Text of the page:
AADC deficiency is a rare CNS disorder arising from a reduction in the enzyme aromatic L-amino acid decarboxylase that result from mutations in the dopa decarboxylase (DDC) gene. This reduction leads to deficits in the neurotransmitters dopamine, norepinephrine, epinephrine, serotonin and melatonin. In its profound forms, AADC deficiency causes arrested development such that patients fail to gain motor milestones or functional movement. Patients also have marked floppiness, episodic abnormal movements including oculogyric crises, autonomic impairment, as well as difficulty with swallowing and feeding problems resulting in growth impairment. Patients with severe AADC are completely dependent on others for all daily functioning and have frequent hospitalizations related to complications from their severe neurologic impairment that ultimately culminates in premature death. Due to the presence of certain founder mutations, AADC deficiency may have elevated incidence/prevalence levels in certain countries in Asia, potentially having significant numbers of patients and representing market opportunities for the Company's gene therapy upon approval in those countries.

"We are pleased to participate in the ICORD Annual Conference and present recent progress on AGIL-AADC and the preparation of registration activities for its approval in multiple countries," said Mark Pykett. "As we seek approval for the gene therapy product to make it available for patients in need, it is important to raise awareness of this devastating rare disease among the scientific and medical community around the world. The ICORD Conference is a tremendous opportunity to spread the word about the disease and about the potential for an innovative new treatment option with gene therapy."

About AADC Deficiency

Aromatic L-amino acid decarboxylase (AADC) deficiency is a rare genetic condition resulting in lack of functioning AADC enzyme responsible for the final step in the synthesis of key neurotransmitters dopamine (a precursor of norepinephrine and epinephrine) and serotonin (a precursor of melatonin). AADC deficiency results in developmental failure, global muscular hypotonia, severe, seizure-like episodes known as oculogyric crises, autonomic abnormalities, and the need for life-long care. Given this neurologically devastating illness, patients with severe AADC deficiency have a high risk for death during childhood. Treatment options for patients with AADC deficiency are limited and there are currently no approved therapies.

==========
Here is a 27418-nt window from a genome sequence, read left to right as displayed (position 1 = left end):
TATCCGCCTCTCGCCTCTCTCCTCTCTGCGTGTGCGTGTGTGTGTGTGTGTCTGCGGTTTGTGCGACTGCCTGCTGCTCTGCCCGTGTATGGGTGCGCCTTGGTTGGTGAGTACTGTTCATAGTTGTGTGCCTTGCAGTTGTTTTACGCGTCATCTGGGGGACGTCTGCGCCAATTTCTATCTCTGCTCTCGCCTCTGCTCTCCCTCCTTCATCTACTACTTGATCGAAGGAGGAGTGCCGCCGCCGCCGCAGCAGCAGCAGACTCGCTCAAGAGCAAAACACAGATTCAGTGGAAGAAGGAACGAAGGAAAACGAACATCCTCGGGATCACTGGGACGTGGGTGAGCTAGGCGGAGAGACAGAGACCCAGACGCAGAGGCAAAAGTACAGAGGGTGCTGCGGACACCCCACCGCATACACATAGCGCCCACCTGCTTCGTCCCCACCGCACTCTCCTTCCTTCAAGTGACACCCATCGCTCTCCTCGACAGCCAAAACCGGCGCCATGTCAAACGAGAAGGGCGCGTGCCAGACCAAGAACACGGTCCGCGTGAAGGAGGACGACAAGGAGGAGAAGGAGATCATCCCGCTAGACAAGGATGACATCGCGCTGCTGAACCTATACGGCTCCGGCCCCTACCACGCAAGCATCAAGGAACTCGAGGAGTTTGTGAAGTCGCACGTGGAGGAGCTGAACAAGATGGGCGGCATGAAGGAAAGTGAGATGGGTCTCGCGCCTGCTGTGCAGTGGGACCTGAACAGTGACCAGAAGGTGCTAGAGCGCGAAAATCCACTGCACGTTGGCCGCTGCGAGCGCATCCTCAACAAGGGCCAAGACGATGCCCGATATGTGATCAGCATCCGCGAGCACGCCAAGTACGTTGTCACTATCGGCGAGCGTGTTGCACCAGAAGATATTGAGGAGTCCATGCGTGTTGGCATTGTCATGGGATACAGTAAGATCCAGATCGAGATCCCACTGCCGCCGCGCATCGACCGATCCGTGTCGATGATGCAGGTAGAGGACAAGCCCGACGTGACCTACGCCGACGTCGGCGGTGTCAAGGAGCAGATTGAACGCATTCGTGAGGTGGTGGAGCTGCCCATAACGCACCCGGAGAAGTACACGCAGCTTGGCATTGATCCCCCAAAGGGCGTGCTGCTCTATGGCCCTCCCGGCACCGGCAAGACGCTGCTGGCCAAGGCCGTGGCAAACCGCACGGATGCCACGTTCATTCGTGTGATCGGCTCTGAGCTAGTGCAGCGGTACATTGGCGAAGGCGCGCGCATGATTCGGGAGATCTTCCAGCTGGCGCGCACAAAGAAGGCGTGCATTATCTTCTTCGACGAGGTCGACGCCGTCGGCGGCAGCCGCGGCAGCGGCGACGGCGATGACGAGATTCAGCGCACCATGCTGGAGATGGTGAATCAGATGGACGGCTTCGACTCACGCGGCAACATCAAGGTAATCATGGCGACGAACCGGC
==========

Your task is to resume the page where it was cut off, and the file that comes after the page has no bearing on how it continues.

About Agilis Biotherapeutics, Inc.

Agilis is advancing innovative gene therapies designed to provide long-term efficacy for patients with debilitating, often fatal, rare genetic diseases that affect the central nervous system. Agilis' gene therapies are engineered to impart sustainable clinical benefits by inducing persistent expression of a therapeutic gene through precise targeting and restoration of lost gene function to achieve long-term efficacy. Agilis' rare disease programs are focused on gene therapy for AADC deficiency, Friedreich's ataxia, and Angelman syndrome, all rare genetic diseases that include neurological deficits and result in physically debilitating conditions.

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Agilis Biotherapeutics, Inc.

Dr. Jodi Cook

Chief Operating Officer


Source: Agilis Biotherapeutics
3.2 from 6 votes